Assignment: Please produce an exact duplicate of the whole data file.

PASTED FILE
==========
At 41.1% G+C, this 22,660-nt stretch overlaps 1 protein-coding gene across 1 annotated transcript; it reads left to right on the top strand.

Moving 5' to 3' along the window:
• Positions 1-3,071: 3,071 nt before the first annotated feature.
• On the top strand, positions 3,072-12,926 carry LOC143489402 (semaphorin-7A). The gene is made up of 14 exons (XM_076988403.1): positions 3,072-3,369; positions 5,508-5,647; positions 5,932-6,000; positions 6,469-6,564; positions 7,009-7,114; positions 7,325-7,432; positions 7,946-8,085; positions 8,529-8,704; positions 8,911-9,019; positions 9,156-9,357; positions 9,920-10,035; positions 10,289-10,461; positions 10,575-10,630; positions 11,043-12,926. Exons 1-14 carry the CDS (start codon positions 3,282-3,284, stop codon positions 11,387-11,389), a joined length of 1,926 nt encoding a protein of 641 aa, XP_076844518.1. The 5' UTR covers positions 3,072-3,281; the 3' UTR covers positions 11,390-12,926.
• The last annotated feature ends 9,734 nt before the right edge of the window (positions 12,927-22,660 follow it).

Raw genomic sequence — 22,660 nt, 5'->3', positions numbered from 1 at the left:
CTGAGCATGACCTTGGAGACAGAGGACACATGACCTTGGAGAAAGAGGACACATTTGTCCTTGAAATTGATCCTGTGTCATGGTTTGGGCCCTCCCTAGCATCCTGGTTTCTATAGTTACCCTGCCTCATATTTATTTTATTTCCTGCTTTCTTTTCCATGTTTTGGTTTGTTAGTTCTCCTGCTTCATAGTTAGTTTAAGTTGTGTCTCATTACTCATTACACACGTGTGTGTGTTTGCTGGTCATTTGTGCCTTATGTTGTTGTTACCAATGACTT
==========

At 41.1% G+C, this 22,660-nt stretch overlaps 1 protein-coding gene across 1 annotated transcript; it reads left to right on the top strand.

Moving 5' to 3' along the window:
• Positions 1-3,071: 3,071 nt before the first annotated feature.
• On the top strand, positions 3,072-12,926 carry LOC143489402 (semaphorin-7A). The gene is made up of 14 exons (XM_076988403.1): positions 3,072-3,369; positions 5,508-5,647; positions 5,932-6,000; positions 6,469-6,564; positions 7,009-7,114; positions 7,325-7,432; positions 7,946-8,085; positions 8,529-8,704; positions 8,911-9,019; positions 9,156-9,357; positions 9,920-10,035; positions 10,289-10,461; positions 10,575-10,630; positions 11,043-12,926. Exons 1-14 carry the CDS (start codon positions 3,282-3,284, stop codon positions 11,387-11,389), a joined length of 1,926 nt encoding a protein of 641 aa, XP_076844518.1. The 5' UTR covers positions 3,072-3,281; the 3' UTR covers positions 11,390-12,926.
• The last annotated feature ends 9,734 nt before the right edge of the window (positions 12,927-22,660 follow it).

Raw genomic sequence — 22,660 nt, 5'->3', positions numbered from 1 at the left:
CTGAGCATGACCTTGGAGACAGAGGACACATGACCTTGGAGAAAGAGGACACATTTGTCCTTGAAATTGATCCTGTGTCATGGTTTGGGCCCTCCCTAGCATCCTGGTTTCTATAGTTACCCTGCCTCATATTTATTTTATTTCCTGCTTTCTTTTCCATGTTTTGGTTTGTTAGTTCTCCTGCTTCATAGTTAGTTTAAGTTGTGTCTCATTACTCATTACACACGTGTGTGTGTTTGCTGGTCATTTGTGCCTTATGTTGTTGTTACCAATGACTT